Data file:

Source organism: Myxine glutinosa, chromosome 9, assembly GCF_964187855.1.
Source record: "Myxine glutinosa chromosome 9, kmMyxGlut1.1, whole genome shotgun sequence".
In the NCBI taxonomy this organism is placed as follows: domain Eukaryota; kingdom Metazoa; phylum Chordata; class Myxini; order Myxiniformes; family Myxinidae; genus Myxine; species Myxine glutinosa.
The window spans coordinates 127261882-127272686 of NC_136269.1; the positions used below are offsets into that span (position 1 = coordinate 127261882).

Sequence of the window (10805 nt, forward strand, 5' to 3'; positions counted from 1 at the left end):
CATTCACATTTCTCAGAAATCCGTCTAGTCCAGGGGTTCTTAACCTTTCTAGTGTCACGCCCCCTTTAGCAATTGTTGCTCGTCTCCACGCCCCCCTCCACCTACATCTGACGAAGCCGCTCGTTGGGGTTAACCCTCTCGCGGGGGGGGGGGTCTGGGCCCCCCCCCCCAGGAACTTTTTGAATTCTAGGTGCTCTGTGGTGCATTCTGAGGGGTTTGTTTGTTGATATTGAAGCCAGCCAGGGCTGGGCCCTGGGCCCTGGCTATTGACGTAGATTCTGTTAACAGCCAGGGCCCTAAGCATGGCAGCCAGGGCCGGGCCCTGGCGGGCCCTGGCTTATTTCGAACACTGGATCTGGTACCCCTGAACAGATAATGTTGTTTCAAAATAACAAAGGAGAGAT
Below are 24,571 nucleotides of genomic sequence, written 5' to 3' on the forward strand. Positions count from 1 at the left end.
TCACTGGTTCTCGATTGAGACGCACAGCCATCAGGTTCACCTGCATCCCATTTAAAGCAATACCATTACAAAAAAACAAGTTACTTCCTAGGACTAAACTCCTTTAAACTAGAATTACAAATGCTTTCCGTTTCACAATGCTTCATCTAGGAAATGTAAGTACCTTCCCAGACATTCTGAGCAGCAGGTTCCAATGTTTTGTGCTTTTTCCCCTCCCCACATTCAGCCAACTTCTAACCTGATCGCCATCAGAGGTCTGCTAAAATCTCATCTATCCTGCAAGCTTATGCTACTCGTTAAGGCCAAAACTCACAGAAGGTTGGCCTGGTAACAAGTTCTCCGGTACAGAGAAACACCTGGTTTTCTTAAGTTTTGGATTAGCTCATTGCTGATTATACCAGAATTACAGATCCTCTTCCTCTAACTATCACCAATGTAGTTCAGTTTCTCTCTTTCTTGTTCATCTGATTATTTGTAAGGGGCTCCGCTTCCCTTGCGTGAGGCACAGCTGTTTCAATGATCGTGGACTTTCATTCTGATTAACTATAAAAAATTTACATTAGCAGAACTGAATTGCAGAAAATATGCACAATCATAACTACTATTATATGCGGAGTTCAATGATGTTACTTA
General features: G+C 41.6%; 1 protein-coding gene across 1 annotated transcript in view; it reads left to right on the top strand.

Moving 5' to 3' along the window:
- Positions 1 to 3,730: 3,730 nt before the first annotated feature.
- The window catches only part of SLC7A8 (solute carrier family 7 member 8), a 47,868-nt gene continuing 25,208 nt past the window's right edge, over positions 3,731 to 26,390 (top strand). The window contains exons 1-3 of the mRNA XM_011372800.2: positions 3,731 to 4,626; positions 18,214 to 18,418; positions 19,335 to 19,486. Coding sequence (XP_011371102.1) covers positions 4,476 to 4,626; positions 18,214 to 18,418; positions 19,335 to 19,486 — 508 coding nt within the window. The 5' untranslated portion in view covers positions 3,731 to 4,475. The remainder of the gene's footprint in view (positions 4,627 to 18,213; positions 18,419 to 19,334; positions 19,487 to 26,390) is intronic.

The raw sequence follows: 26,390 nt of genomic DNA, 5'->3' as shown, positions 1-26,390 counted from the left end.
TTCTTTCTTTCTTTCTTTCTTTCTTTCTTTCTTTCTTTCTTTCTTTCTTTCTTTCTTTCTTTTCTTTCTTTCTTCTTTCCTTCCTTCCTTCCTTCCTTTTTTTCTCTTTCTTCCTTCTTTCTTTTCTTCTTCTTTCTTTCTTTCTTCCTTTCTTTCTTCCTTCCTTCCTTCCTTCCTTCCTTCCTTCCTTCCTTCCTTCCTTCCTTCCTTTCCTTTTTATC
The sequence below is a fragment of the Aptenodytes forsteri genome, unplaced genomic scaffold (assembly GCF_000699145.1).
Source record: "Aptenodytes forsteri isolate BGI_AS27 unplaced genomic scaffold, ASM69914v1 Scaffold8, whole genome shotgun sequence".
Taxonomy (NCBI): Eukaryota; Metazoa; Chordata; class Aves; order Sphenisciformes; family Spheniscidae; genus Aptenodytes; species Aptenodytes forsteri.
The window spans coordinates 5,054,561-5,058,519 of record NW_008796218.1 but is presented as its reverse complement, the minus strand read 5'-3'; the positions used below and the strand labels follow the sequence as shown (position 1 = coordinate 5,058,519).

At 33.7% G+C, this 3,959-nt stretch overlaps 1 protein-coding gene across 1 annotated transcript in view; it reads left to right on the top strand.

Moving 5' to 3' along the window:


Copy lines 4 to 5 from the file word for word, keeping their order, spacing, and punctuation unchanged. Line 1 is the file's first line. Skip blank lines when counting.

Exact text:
The window spans coordinates 127261882-127272686 of NC_136269.1; the positions used below are offsets into that span (position 1 = coordinate 127261882).

Sequence of the window (10805 nt, forward strand, 5' to 3'; positions counted from 1 at the left end):